5 Things Insurance Agents Say To Sell You Whole Life Insurance

5 Things Insurance Agents Say To Sell You Whole Life Insurance
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By Barbara Marquand

Whole life insurance can be a good choice for some people, but like many financial products, it's not for everybody.

That's important to remember if you're feeling overwhelmed during a whole life insurance sales pitch.

Whole life is a type of permanent life insurance. Unlike term life, which covers you for a certain number of years, whole life insurance provides coverage for your entire life. A whole life policy also includes a savings component known as "cash value." The cash value grows slowly tax-deferred. You can borrow against the cash value or surrender the policy for the cash. The combination of permanent coverage and the savings component are why quotes for whole life are so much higher than for term life.

Here are five things insurance agents say to sell whole life and what you should know before buying.

1. 'You can use a whole life insurance policy to supplement retirement savings'

Sales pitch: You can borrow money or take partial withdrawals from the cash value during retirement to supplement income from other sources.

What to know: A permanent life insurance policy might be worth buying with an eye toward retirement planning, but only if you've maxed out contributions to tax-advantaged retirement accounts, such as 401(k) plans and IRAs, and you have money to spare in low-yield accounts. Loans that are not repaid will reduce the death benefit. Removing too much cash value could cause the policy to lapse.

2. 'You won't lose money if the stock market tanks'

Sales pitch: The return on the cash value is guaranteed. As long as you keep paying the annual premium, the cash value will grow at the rate promised.

What to know: Buying whole life insurance is a long-term commitment. The cash value accumulates slowly. You'll need to hang on to the policy for some 20 years to see significant growth. If you back out of the policy in the early years, you'll pay a surrender fee and have little or no cash value to show for the thousands of dollars you paid.

3. 'Everybody should have at least some permanent life insurance'

Sales pitch: Even if no one depends on you financially, life insurance can still serve an important need. Your heirs will be able to use the life insurance payout to pay for the funeral and any other final expenses you leave behind.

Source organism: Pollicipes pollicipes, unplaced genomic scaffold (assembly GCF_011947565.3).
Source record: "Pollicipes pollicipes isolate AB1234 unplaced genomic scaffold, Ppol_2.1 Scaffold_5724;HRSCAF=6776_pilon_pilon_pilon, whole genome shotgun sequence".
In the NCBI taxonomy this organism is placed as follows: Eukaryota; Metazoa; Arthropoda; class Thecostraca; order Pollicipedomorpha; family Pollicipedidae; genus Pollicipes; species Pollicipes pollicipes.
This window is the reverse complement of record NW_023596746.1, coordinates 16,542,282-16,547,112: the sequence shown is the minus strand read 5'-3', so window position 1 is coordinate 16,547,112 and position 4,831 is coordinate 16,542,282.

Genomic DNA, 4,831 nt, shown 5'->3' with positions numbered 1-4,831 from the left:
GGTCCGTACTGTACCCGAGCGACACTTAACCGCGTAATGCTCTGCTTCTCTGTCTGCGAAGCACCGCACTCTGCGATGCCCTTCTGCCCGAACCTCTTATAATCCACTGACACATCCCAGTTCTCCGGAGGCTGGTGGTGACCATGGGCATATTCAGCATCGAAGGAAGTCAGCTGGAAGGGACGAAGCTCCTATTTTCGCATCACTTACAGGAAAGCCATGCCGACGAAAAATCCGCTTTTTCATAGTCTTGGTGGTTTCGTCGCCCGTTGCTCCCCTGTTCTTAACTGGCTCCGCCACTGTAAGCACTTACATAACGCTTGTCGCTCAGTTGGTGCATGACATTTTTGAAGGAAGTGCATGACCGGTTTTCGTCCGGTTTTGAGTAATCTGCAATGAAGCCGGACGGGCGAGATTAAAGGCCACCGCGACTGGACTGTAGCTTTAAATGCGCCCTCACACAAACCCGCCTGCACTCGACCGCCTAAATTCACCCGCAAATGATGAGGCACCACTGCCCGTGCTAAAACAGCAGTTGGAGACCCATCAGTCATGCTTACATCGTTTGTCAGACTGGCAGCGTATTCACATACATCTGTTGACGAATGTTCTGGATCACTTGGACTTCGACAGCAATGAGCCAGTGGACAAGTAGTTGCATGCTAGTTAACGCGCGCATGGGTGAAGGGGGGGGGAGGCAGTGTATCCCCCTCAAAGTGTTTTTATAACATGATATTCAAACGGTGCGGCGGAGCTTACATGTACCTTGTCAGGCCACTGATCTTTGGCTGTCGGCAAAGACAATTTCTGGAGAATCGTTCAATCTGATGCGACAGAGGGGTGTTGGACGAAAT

What to know: Whole life works as an estate planning tool if you have an estate large enough to be taxed after you die. For federal estate taxes, that's any estate worth more than $5.45 million for a single person and $10.9 million for a couple. Your heirs could use the money to pay the taxes. If you're only worried about funeral expenses, consider other ways to plan. The nonprofit Funeral Consumers Alliance suggests opening a bank account that's "payable on death" to a loved one who will handle the funeral arrangements.

4. 'A whole life policy is a great gift for a child'

Sales pitch: You can buy a whole life policy on your child and then transfer the ownership to your kid once he or she reaches adulthood. As the policyholder, your adult child will have access to the policy's cash value and will have lifelong coverage. Some policies will give the option to buy additional coverage, even if your son or daughter develops a health condition.

What to know: As a policyholder, the adult child will have to keep paying the premiums to maintain the coverage. Most fee-only financial advisors, who don't sell life insurance, say there are better ways to save money for a child, such as setting up a 529 college savings account.

5. 'You can earn dividends to increase the value of your whole life policy'

Sales pitch: Many life insurance companies share financial surpluses in the form of dividends at the end of the year with whole life insurance policyholders. You can take the dividends as cash, use them to pay premiums or buy more coverage, or leave them on deposit to earn interest.

What to know: Only mutual insurance companies pay dividends. Whether they pay and the amounts are not guaranteed. The dividend is based on your cash value. The more cash value you have, the higher the dividend. Dividends will be minimal in the policy's early years.

These are just some of the arguments for whole life. Make sure you understand how a policy works before you buy. Talk to a financial advisor who doesn't make commissions on product sales to learn whether you're a good candidate for whole life insurance and to explore alternatives.

Barbara Marquand is a staff writer at NerdWallet, a personal finance website. Email: bmarquand@nerdwallet.com. Twitter: @barbaramarquand.

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